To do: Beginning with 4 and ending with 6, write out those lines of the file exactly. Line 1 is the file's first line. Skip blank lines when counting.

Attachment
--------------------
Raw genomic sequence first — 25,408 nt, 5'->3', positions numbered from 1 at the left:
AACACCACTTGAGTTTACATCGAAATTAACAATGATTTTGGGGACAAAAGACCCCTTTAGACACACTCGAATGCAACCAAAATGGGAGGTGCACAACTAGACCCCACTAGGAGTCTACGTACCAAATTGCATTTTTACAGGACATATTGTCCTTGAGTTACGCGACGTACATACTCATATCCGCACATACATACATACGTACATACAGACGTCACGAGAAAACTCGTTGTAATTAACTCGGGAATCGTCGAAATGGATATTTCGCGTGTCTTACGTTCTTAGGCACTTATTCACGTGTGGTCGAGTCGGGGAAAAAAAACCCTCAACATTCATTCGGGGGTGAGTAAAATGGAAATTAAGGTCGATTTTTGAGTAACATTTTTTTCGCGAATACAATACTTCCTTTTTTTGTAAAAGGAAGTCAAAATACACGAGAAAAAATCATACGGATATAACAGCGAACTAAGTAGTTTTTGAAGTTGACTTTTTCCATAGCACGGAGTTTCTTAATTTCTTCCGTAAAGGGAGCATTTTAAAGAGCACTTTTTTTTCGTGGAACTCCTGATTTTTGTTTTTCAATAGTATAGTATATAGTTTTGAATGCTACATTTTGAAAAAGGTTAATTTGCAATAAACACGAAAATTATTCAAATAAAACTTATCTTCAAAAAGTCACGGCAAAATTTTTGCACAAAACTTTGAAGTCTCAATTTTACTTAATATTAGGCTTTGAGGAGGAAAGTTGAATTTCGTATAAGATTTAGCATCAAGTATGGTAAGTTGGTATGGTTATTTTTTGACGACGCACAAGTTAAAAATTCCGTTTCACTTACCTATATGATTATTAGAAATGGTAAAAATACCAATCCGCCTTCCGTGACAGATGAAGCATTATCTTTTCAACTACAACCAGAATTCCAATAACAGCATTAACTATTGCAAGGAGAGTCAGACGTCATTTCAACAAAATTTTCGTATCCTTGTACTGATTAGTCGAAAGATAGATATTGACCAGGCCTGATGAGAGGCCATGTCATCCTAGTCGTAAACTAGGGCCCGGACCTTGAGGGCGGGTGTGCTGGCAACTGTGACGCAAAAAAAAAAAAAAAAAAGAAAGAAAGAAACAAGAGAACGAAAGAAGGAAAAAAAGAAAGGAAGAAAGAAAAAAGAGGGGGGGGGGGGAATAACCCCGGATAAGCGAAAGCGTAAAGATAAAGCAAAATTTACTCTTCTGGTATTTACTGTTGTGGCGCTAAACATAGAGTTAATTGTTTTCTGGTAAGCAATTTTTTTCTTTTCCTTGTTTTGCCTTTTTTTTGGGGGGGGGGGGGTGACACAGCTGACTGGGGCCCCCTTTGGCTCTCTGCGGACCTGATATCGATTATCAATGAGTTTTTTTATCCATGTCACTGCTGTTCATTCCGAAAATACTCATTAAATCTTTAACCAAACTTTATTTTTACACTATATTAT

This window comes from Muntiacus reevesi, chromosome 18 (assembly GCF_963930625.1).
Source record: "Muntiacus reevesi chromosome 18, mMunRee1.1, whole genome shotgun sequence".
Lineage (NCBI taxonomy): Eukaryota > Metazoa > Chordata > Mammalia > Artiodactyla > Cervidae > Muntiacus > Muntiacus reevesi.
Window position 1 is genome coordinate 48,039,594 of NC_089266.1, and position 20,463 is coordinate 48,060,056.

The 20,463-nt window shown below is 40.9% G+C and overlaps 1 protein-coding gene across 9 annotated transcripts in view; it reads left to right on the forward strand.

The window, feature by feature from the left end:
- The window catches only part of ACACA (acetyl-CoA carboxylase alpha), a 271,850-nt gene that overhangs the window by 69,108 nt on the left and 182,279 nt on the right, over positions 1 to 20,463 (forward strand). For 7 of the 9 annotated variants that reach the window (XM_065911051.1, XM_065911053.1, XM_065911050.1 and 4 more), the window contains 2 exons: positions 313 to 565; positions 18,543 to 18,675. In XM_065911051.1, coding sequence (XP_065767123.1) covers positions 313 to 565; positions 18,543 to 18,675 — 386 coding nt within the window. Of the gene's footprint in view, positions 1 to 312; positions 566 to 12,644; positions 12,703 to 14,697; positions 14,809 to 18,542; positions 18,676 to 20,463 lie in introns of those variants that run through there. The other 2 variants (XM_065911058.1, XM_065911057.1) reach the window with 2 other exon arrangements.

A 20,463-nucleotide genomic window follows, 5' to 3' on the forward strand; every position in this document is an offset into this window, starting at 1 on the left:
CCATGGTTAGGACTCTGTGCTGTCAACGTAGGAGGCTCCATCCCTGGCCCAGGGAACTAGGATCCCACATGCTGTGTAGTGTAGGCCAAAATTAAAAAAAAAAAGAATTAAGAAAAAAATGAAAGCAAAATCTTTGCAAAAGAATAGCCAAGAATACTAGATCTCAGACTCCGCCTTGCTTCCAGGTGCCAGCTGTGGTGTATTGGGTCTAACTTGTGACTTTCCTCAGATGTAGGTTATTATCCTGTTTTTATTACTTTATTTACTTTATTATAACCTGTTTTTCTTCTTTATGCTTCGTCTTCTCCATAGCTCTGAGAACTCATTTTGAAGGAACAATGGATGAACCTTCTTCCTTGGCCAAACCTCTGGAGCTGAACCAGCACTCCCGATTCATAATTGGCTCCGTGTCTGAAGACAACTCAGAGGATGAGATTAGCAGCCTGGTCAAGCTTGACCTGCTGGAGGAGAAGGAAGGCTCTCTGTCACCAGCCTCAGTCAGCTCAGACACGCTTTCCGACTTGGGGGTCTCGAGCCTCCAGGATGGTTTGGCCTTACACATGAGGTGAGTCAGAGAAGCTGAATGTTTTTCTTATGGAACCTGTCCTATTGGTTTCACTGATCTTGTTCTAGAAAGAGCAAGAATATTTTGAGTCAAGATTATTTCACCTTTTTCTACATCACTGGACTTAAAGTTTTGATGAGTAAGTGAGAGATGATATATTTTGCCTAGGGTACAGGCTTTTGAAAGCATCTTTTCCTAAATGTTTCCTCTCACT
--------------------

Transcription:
Source record: "Muntiacus reevesi chromosome 18, mMunRee1.1, whole genome shotgun sequence".
Lineage (NCBI taxonomy): Eukaryota > Metazoa > Chordata > Mammalia > Artiodactyla > Cervidae > Muntiacus > Muntiacus reevesi.
Window position 1 is genome coordinate 48,039,594 of NC_089266.1, and position 20,463 is coordinate 48,060,056.